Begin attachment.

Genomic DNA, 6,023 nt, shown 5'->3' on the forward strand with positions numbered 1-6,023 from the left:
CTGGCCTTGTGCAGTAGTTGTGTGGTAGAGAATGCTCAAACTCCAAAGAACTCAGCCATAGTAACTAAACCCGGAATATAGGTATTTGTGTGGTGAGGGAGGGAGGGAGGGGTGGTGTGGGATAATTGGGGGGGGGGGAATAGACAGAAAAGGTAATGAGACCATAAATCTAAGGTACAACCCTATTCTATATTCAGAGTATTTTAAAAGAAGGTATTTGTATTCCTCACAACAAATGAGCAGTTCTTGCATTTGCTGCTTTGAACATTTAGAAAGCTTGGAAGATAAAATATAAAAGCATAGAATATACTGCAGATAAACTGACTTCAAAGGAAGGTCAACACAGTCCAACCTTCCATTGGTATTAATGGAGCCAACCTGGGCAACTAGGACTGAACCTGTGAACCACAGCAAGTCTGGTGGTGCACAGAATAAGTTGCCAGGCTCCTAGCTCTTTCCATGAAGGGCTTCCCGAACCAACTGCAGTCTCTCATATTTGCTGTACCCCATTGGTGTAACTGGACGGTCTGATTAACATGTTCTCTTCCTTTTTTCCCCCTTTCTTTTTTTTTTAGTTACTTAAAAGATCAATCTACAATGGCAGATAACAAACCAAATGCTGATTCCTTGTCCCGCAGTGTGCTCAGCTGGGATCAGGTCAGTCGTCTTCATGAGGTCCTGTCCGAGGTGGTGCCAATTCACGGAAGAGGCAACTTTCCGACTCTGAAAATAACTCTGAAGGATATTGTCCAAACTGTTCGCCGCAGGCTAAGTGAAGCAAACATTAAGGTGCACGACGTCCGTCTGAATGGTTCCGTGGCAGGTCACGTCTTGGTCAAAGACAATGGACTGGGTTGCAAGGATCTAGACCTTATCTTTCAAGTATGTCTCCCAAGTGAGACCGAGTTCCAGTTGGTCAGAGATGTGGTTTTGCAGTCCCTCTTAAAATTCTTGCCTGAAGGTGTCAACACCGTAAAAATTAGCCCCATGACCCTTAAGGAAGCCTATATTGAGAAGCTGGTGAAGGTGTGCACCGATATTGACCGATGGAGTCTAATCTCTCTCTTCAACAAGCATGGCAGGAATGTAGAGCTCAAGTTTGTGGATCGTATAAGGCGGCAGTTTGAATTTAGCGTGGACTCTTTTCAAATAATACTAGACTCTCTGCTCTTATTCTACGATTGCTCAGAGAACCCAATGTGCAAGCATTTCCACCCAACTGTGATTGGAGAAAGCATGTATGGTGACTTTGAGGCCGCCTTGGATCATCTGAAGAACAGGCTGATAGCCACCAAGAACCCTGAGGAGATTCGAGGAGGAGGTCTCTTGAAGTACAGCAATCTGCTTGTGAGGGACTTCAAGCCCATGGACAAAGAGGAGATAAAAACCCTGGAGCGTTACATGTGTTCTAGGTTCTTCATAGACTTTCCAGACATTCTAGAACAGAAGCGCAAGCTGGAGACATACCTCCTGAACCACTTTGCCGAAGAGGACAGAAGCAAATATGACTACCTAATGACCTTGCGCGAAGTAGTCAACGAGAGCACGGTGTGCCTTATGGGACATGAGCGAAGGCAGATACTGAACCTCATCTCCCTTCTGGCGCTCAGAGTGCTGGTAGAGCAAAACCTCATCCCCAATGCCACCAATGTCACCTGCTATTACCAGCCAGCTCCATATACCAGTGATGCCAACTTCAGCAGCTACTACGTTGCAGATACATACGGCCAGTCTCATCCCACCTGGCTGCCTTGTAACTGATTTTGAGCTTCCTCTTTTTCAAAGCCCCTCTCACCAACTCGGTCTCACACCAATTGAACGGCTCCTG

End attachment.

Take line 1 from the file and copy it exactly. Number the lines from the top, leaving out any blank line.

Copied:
Genomic DNA, 6,023 nt, shown 5'->3' on the forward strand with positions numbered 1-6,023 from the left: